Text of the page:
The falls are less than two miles from the indigenous village of Supai. The Havasupai region is outside of the boundaries of the national park, within the jurisdiction of the Havasupai Tribe. While visitors are welcomed to the area, it is not an easy journey, and it has become much more time-consuming and expensive.
To get to the falls, guests depart from Hualapai Hilltop on the rim, hiking eight miles into the canyon before reaching Supai and the Havasupai Lodge. From there, it is another two miles to the campground where most visitors sleep. Hikers retrace their steps on the return, climbing 2,400 feet to the canyon rim.
Because its popularity (20,000 visitors annually) had created a party-like atmosphere in one of the most pristine wilderness locations in the country, the tribe instituted new policies last year. No guided outfitters are allowed. Camping is mandatory (no day visits), with a minimum four-day, three-night stay in the canyon required. Weeknights cost $100 per evening per person and weekends run $125 per person per night, at the time of publication. This does not include any gear rentals or food. For visitors wishing to stay at the Havasupai Lodge, the rates will balloon to $440 per night this year. Reservations will open in February.
Location: Havasupai Falls is about a 3-hour drive northwest of Flagstaff, Ariz.
At Aravaipa, similar scenery with fewer people and complications
For a more easily accessible and affordable escape, if one that’s not quite as blue, head southeast to Aravaipa in the Aravaipa Canyon Wilderness. Situated equidistant from Phoenix, Tucson and the New Mexico border, Aravaipa is three hours from everywhere but feels like the middle of nowhere.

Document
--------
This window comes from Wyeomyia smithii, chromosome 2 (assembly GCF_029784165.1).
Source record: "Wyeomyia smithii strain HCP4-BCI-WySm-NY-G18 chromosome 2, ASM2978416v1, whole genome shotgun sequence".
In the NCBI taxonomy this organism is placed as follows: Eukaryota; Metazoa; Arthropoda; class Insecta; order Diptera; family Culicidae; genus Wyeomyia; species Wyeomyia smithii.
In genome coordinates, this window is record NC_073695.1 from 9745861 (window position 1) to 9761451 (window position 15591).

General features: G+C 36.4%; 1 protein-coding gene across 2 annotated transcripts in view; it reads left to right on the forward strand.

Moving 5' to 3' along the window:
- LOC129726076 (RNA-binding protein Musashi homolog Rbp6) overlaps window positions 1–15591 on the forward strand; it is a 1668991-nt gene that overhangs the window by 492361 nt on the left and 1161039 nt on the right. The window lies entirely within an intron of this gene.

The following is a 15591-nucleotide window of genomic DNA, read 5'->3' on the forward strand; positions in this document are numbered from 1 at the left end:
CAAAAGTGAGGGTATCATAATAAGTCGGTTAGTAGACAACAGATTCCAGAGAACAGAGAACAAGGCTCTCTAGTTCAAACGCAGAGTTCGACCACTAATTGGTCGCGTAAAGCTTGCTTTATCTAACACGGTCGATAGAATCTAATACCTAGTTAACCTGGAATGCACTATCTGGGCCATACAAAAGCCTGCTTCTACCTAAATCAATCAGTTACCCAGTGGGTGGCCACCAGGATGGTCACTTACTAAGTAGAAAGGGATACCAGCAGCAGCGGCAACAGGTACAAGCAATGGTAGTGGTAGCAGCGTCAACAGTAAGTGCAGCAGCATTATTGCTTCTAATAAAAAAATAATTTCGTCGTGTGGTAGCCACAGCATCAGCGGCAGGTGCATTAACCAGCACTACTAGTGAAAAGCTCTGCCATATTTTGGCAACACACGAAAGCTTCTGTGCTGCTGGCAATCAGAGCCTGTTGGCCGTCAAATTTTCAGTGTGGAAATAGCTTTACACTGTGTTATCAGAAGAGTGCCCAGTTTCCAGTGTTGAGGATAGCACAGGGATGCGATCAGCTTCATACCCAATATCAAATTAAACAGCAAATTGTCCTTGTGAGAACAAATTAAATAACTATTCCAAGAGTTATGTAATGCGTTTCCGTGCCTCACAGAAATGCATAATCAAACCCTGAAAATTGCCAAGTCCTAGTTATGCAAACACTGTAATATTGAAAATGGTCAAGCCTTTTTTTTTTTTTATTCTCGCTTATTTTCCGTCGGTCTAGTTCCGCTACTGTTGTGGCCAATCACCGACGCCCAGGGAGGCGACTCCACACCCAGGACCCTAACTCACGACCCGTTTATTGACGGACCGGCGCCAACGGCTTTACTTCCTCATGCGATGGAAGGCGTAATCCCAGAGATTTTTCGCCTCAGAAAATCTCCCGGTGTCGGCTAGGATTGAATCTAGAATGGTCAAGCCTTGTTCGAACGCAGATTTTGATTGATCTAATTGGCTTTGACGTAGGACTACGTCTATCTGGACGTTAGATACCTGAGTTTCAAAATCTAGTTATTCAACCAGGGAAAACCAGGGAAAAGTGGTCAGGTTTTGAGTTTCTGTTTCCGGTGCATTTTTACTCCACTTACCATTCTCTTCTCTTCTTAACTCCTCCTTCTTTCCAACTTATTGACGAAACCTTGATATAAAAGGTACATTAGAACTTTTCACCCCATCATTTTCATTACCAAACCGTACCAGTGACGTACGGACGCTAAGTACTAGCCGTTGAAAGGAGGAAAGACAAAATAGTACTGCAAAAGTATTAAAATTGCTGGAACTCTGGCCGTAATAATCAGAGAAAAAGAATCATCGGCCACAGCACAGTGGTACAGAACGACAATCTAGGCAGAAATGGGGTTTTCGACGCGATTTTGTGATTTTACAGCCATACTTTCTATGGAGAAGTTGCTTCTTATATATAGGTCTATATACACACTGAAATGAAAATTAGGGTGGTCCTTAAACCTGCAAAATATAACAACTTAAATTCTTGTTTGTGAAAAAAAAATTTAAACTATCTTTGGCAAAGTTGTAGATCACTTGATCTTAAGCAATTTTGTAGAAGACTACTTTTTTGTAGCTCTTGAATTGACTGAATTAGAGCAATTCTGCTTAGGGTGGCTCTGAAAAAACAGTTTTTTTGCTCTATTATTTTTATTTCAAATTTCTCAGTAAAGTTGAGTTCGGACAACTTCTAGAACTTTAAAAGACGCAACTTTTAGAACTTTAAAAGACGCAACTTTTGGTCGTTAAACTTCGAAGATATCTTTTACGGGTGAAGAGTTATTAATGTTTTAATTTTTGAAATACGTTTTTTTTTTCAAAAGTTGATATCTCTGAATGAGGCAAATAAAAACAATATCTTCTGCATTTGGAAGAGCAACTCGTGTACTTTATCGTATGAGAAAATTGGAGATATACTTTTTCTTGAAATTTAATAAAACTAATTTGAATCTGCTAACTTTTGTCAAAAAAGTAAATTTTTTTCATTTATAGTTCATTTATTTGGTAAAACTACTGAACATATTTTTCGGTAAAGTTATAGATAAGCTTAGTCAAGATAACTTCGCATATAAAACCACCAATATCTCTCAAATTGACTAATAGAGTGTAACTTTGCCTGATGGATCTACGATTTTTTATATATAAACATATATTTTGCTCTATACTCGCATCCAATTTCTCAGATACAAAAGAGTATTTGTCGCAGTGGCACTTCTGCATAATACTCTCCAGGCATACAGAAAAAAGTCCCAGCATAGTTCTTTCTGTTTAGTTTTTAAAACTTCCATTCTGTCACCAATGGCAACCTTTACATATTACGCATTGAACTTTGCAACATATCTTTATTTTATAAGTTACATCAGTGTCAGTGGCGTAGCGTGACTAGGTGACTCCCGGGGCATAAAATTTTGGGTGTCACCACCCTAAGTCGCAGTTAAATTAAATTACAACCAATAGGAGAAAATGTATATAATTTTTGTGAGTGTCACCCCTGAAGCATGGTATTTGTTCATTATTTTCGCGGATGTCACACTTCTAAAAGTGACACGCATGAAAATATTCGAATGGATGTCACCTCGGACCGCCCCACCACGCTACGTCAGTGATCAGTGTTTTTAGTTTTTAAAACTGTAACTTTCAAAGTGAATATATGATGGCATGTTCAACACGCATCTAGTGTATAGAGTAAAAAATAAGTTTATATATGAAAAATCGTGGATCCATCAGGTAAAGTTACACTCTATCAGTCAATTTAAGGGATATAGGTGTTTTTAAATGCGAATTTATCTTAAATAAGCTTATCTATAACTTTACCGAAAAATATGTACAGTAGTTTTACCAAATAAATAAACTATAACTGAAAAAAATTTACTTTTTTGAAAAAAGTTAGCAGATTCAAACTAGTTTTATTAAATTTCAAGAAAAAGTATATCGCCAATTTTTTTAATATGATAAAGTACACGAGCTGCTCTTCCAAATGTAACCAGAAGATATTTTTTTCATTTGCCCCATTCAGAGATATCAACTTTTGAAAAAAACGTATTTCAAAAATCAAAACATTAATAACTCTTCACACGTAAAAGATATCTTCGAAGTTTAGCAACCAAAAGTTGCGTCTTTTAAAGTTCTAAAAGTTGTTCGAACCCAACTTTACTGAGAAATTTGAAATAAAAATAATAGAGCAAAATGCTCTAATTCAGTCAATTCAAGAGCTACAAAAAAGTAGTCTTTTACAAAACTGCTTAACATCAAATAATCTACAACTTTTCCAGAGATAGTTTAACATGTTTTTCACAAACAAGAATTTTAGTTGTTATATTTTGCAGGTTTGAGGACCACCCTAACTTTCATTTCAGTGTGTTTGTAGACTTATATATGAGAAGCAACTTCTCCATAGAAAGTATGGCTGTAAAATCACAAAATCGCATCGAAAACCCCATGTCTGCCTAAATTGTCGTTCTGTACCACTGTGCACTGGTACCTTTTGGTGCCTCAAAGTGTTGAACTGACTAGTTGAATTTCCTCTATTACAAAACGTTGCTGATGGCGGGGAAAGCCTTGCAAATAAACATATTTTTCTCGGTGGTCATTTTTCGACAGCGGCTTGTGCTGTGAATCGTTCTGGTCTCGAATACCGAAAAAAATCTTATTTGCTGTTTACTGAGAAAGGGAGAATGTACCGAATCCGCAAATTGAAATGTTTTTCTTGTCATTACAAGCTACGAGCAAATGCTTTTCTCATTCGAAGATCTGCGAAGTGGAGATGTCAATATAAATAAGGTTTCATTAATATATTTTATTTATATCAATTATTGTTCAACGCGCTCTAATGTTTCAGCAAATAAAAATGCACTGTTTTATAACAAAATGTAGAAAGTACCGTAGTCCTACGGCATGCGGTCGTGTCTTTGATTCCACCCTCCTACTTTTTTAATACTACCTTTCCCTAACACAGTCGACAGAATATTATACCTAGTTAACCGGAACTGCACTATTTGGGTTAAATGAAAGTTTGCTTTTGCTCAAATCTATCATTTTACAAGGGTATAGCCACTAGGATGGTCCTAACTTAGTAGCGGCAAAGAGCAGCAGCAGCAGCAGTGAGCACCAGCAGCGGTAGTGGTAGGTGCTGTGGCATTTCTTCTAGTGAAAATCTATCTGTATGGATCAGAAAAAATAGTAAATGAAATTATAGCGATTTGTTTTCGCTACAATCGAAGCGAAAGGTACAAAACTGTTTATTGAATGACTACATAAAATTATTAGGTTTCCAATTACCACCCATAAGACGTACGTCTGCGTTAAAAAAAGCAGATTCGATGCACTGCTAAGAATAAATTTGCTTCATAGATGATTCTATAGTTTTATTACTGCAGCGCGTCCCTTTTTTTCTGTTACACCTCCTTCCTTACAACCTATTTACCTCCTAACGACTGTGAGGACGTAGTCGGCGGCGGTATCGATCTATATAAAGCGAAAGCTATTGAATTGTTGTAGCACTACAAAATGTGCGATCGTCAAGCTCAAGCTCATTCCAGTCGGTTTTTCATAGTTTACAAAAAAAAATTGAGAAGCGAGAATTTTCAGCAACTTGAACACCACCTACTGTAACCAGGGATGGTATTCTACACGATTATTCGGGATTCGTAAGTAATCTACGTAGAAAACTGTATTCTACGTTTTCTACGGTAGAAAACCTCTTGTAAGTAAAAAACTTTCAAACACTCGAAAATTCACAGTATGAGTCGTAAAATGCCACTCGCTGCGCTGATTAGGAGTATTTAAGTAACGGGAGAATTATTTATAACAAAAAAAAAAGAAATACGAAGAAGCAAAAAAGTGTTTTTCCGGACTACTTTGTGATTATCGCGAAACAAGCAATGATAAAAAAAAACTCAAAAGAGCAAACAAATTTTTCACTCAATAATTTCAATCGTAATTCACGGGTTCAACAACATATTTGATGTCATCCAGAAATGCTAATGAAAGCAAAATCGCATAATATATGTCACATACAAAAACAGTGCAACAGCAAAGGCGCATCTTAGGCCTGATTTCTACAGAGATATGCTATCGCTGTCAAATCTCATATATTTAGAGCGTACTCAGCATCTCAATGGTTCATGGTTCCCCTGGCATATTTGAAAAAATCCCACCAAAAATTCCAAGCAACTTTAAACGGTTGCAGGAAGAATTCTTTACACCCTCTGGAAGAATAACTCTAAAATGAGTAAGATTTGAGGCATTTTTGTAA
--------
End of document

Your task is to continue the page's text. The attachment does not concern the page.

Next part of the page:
The Aravaipa Canyon Wilderness area covers more than 19,000 acres of territory through which the Aravaipa Creek flows year-round. As with Havasupai Falls, towering red cliffs provide a picturesque backdrop to the flowing waters. There is no travertine (the limestone that gives Havasupai its aqua coloring) in Aravaipa Creek, but the riparian habitat is peppered with sycamore, ash, cottonwood and willow trees. For visitors in the fall, the canyon walls stand in stark contrast to the brilliant yellow leaves of the fading foliage.
The Bureau of Land Management oversees Aravaipa. Visitors can come and go as they please, and day hiking is allowed. Permits are required ($5 per person per day, plus a $6 reservation fee), and visitors may not stay more than three days or two nights. There are no designated campgrounds; campers can pitch their tents in any visibly used location (following Leave No Trace guidelines). For those seeking solitude, it is easy to find: Only 50 people are permitted per day. Hikers who would like a curated experience can enjoy a four-day, three-night trip with REI (guides, meals, tents and transportation from Scottsdale included; $1,400) that begins at the east entrance and concludes at the western trailhead.
Location: The Aravaipa Canyon Wilderness is about 3 hours southeast of Phoenix.
Rochfort is a writer based in Colorado. Find her on Twitter (@HeatherRochfort) and Instagram (@heatherrochfort).